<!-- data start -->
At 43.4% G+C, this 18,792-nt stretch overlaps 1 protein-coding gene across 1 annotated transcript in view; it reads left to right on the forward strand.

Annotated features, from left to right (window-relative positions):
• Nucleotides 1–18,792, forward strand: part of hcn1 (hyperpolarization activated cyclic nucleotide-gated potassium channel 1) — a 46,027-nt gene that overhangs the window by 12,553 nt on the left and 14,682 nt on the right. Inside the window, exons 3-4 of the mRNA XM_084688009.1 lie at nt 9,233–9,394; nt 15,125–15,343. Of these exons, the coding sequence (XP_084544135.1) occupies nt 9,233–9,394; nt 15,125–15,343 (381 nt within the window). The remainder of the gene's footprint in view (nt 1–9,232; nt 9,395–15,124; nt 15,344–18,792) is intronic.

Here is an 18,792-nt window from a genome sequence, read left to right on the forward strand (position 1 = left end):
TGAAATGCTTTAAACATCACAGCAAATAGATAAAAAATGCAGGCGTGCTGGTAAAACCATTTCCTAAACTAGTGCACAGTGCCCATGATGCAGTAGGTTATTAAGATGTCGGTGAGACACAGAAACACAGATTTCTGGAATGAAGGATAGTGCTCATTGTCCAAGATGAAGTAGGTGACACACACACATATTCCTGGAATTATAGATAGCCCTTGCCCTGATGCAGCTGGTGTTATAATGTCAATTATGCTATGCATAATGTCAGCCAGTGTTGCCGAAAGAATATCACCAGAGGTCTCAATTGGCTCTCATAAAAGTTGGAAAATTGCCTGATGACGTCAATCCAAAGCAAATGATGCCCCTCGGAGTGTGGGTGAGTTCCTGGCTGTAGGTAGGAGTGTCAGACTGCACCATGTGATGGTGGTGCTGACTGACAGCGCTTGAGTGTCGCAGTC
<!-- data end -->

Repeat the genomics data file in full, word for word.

At 43.4% G+C, this 18,792-nt stretch overlaps 1 protein-coding gene across 1 annotated transcript in view; it reads left to right on the forward strand.

Annotated features, from left to right (window-relative positions):
• Nucleotides 1–18,792, forward strand: part of hcn1 (hyperpolarization activated cyclic nucleotide-gated potassium channel 1) — a 46,027-nt gene that overhangs the window by 12,553 nt on the left and 14,682 nt on the right. Inside the window, exons 3-4 of the mRNA XM_084688009.1 lie at nt 9,233–9,394; nt 15,125–15,343. Of these exons, the coding sequence (XP_084544135.1) occupies nt 9,233–9,394; nt 15,125–15,343 (381 nt within the window). The remainder of the gene's footprint in view (nt 1–9,232; nt 9,395–15,124; nt 15,344–18,792) is intronic.

Here is an 18,792-nt window from a genome sequence, read left to right on the forward strand (position 1 = left end):
TGAAATGCTTTAAACATCACAGCAAATAGATAAAAAATGCAGGCGTGCTGGTAAAACCATTTCCTAAACTAGTGCACAGTGCCCATGATGCAGTAGGTTATTAAGATGTCGGTGAGACACAGAAACACAGATTTCTGGAATGAAGGATAGTGCTCATTGTCCAAGATGAAGTAGGTGACACACACACATATTCCTGGAATTATAGATAGCCCTTGCCCTGATGCAGCTGGTGTTATAATGTCAATTATGCTATGCATAATGTCAGCCAGTGTTGCCGAAAGAATATCACCAGAGGTCTCAATTGGCTCTCATAAAAGTTGGAAAATTGCCTGATGACGTCAATCCAAAGCAAATGATGCCCCTCGGAGTGTGGGTGAGTTCCTGGCTGTAGGTAGGAGTGTCAGACTGCACCATGTGATGGTGGTGCTGACTGACAGCGCTTGAGTGTCGCAGTC